Down front, middle, tall hat and bushy sideburns. He looks like he just wants to be done and get back home to the farm. I can't even imagine what those guys have been through, and what it will be like to go back to regular life after that. The closeups are incredible, that is an amazingly touching picture.

Who's the Boss?

Can anyone tell who is the commander of this unit?

Graphic Proof

These men have seen enough and done enough. What's the line, "Don't wanna practice war no more"? Here's confirmation!


What you see in those faces, more than anything else is fatigue. A down deep in the bones fatigue, not just from physical exhaustion, but also from the emotional and spiritual exhaustion of witnessing three years of death and suffering.

Cold steel

If need be, these men would kill you, and then kill you again while they were killing you.

Thanks for posting

That larger image. Makes a huge difference. Nice pile of branches for the backdrop.

Blue and Gray

If you think the uniform regulations are lax here, try finding a picture of a Confederate unit at this same point in the war. Trust me, the Rebels would have made these boys look like they were heading for a parade review.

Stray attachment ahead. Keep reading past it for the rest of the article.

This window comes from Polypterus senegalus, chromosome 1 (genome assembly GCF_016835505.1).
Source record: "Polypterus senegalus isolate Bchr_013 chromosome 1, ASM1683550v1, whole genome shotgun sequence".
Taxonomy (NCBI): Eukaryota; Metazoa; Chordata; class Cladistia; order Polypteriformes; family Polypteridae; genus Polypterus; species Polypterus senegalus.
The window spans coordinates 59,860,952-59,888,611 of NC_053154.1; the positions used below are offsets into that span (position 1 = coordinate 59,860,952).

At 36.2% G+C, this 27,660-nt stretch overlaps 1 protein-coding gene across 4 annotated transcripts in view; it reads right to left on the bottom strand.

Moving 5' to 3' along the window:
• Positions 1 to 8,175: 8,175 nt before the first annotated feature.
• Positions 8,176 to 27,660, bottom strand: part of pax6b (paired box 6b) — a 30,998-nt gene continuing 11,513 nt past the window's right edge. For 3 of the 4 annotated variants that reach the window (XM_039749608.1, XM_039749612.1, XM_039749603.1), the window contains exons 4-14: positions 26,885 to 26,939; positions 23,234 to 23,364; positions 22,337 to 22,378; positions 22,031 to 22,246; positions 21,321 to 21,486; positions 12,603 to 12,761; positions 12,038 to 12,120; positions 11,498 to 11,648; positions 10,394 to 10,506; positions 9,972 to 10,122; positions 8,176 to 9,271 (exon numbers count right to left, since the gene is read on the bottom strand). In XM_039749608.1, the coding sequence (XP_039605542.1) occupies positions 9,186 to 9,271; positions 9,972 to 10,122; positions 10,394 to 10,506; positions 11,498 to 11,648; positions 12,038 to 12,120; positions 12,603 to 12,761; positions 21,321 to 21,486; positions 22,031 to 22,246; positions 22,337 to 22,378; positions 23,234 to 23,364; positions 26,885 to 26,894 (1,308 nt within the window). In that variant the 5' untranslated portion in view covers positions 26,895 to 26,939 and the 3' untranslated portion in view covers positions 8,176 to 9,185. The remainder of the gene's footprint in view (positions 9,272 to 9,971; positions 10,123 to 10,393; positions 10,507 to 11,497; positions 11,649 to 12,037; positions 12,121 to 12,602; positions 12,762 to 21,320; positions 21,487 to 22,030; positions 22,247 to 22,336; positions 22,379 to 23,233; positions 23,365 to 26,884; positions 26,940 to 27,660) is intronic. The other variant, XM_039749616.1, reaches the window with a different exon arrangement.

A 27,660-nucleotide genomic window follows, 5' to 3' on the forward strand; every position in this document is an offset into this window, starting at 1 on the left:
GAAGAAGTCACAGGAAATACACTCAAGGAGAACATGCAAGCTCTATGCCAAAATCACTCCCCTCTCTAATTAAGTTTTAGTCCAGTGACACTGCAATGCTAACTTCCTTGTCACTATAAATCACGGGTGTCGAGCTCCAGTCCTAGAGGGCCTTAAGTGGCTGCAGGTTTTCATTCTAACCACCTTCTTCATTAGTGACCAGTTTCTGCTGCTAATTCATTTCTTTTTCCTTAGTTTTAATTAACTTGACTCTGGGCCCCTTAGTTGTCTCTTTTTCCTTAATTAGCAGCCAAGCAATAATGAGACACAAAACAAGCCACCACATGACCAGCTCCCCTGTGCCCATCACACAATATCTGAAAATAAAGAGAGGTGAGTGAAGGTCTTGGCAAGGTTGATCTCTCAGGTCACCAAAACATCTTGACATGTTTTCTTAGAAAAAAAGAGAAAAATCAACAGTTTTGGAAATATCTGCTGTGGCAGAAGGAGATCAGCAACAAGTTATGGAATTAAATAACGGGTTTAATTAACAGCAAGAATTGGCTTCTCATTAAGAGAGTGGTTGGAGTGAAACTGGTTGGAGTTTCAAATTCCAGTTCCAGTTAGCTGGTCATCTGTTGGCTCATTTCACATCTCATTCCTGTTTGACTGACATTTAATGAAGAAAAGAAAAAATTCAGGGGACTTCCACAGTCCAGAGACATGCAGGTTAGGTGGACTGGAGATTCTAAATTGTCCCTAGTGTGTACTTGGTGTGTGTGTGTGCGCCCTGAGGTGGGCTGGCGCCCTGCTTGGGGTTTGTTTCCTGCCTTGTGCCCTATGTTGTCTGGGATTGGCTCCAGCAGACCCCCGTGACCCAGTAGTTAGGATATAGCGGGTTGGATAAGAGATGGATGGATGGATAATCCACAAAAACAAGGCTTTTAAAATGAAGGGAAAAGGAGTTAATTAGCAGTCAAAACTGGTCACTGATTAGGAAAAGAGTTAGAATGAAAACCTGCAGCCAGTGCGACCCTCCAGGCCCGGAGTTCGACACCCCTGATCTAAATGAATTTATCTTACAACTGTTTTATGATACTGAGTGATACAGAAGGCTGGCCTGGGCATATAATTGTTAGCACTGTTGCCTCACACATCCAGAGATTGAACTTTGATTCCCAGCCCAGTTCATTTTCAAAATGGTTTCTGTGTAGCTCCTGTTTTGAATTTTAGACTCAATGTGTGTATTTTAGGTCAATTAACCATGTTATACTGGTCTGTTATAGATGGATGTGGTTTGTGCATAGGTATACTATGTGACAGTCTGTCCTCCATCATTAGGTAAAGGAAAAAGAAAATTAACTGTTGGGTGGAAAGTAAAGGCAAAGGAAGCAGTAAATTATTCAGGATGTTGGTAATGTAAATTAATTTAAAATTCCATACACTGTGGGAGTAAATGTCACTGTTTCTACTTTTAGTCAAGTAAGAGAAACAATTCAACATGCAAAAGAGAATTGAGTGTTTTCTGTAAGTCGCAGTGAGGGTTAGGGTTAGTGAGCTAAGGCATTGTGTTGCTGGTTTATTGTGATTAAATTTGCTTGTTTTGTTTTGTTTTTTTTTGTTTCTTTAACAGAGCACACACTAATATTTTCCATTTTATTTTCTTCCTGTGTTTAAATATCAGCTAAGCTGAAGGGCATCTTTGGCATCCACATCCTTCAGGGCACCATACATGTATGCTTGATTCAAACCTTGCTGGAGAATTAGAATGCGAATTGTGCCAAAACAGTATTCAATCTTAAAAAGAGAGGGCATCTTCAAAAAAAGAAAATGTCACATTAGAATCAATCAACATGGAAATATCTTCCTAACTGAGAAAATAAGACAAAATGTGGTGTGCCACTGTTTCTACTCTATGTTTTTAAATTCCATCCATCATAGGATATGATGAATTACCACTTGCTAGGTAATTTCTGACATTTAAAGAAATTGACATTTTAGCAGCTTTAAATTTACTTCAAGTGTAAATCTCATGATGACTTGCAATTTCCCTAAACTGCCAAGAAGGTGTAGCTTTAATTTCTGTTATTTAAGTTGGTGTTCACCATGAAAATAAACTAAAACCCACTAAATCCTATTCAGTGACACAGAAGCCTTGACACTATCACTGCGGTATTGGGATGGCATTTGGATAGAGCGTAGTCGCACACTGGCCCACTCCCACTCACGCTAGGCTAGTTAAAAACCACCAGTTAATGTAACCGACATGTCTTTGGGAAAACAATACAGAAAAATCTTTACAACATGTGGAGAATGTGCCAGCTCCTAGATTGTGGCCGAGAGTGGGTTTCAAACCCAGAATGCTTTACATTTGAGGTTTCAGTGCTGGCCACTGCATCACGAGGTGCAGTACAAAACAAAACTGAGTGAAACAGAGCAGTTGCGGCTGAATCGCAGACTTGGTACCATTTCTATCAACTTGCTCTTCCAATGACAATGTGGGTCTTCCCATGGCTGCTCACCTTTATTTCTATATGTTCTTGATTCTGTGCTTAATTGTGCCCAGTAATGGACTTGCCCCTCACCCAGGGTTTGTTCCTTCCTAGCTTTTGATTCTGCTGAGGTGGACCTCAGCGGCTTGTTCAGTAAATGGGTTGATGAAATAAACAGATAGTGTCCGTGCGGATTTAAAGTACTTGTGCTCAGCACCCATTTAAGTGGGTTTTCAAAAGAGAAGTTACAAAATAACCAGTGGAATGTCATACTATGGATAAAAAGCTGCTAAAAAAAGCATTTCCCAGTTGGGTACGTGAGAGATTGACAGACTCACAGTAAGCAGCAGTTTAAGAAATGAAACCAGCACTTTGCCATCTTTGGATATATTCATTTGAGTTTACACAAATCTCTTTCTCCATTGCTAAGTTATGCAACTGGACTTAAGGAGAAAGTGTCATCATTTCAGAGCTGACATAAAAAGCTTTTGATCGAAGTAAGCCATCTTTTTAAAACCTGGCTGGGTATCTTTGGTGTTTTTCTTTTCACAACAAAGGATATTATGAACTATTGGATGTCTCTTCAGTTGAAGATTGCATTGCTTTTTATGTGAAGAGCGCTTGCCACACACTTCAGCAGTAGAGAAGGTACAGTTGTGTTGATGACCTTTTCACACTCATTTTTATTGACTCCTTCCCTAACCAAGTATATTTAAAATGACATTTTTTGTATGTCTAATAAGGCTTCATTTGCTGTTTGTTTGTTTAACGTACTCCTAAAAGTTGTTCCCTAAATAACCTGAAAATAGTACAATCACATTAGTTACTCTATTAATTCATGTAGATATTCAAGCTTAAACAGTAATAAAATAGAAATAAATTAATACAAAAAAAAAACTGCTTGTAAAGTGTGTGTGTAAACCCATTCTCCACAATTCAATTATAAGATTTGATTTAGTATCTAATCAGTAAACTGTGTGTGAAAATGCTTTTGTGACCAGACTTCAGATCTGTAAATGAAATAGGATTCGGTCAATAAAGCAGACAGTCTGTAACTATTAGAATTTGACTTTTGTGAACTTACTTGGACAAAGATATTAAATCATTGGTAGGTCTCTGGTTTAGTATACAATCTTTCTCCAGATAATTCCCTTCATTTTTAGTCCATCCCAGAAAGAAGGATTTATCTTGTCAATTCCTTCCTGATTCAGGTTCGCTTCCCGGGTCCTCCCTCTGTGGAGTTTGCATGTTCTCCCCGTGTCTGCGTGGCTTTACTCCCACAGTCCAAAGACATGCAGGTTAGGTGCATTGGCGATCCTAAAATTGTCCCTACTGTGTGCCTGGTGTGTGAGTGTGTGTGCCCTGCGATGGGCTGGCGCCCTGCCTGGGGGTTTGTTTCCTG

No thanks

How would you like to run into these guys out in the middle of the woods?!

The "die hard" re-enactors

The "die hard" reenactors don't have the extra weight either. I suggest reading Horowitz's great book "Confederates in the Attic," in which he spends some time with these men. They eat the same (terrible) food as those pictured above, and often eat nothing for a couple of days. Call them crazy, but at least they are somewhat true to the real deal (within limits of course).

It Was Nearly Over

This was very late in the war, and these Union troops could possibly have felt victory coming. In spite of their ragged uniforms, and in some cases hardly any uniform at all, there's still a sense of sheer determination on most of these faces, which I read as, "The Rebs started this mess, and we're damn well going to finish it!"